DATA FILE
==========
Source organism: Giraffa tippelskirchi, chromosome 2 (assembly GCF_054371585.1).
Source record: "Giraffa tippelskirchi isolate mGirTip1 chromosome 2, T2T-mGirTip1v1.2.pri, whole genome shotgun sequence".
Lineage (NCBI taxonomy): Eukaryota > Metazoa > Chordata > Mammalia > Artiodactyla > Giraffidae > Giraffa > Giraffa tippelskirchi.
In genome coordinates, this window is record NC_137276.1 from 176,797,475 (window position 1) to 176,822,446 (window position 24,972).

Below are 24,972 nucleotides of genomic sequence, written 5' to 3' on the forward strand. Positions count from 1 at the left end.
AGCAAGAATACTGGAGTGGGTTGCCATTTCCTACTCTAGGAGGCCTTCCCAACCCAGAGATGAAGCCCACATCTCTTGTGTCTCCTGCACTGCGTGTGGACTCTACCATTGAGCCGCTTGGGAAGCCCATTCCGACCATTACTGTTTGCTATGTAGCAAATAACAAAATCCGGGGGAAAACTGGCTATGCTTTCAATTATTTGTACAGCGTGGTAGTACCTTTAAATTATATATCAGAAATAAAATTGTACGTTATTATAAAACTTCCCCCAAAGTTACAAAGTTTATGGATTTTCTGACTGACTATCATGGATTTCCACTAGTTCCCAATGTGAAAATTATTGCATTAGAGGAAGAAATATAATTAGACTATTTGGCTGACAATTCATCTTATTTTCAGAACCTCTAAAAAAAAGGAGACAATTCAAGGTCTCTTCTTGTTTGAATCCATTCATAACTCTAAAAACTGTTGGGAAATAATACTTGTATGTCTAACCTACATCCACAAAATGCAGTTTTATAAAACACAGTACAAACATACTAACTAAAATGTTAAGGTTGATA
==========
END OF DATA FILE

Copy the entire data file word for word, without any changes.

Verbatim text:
Source organism: Giraffa tippelskirchi, chromosome 2 (assembly GCF_054371585.1).
Source record: "Giraffa tippelskirchi isolate mGirTip1 chromosome 2, T2T-mGirTip1v1.2.pri, whole genome shotgun sequence".
Lineage (NCBI taxonomy): Eukaryota > Metazoa > Chordata > Mammalia > Artiodactyla > Giraffidae > Giraffa > Giraffa tippelskirchi.
In genome coordinates, this window is record NC_137276.1 from 176,797,475 (window position 1) to 176,822,446 (window position 24,972).

Below are 24,972 nucleotides of genomic sequence, written 5' to 3' on the forward strand. Positions count from 1 at the left end.
AGCAAGAATACTGGAGTGGGTTGCCATTTCCTACTCTAGGAGGCCTTCCCAACCCAGAGATGAAGCCCACATCTCTTGTGTCTCCTGCACTGCGTGTGGACTCTACCATTGAGCCGCTTGGGAAGCCCATTCCGACCATTACTGTTTGCTATGTAGCAAATAACAAAATCCGGGGGAAAACTGGCTATGCTTTCAATTATTTGTACAGCGTGGTAGTACCTTTAAATTATATATCAGAAATAAAATTGTACGTTATTATAAAACTTCCCCCAAAGTTACAAAGTTTATGGATTTTCTGACTGACTATCATGGATTTCCACTAGTTCCCAATGTGAAAATTATTGCATTAGAGGAAGAAATATAATTAGACTATTTGGCTGACAATTCATCTTATTTTCAGAACCTCTAAAAAAAAGGAGACAATTCAAGGTCTCTTCTTGTTTGAATCCATTCATAACTCTAAAAACTGTTGGGAAATAATACTTGTATGTCTAACCTACATCCACAAAATGCAGTTTTATAAAACACAGTACAAACATACTAACTAAAATGTTAAGGTTGATA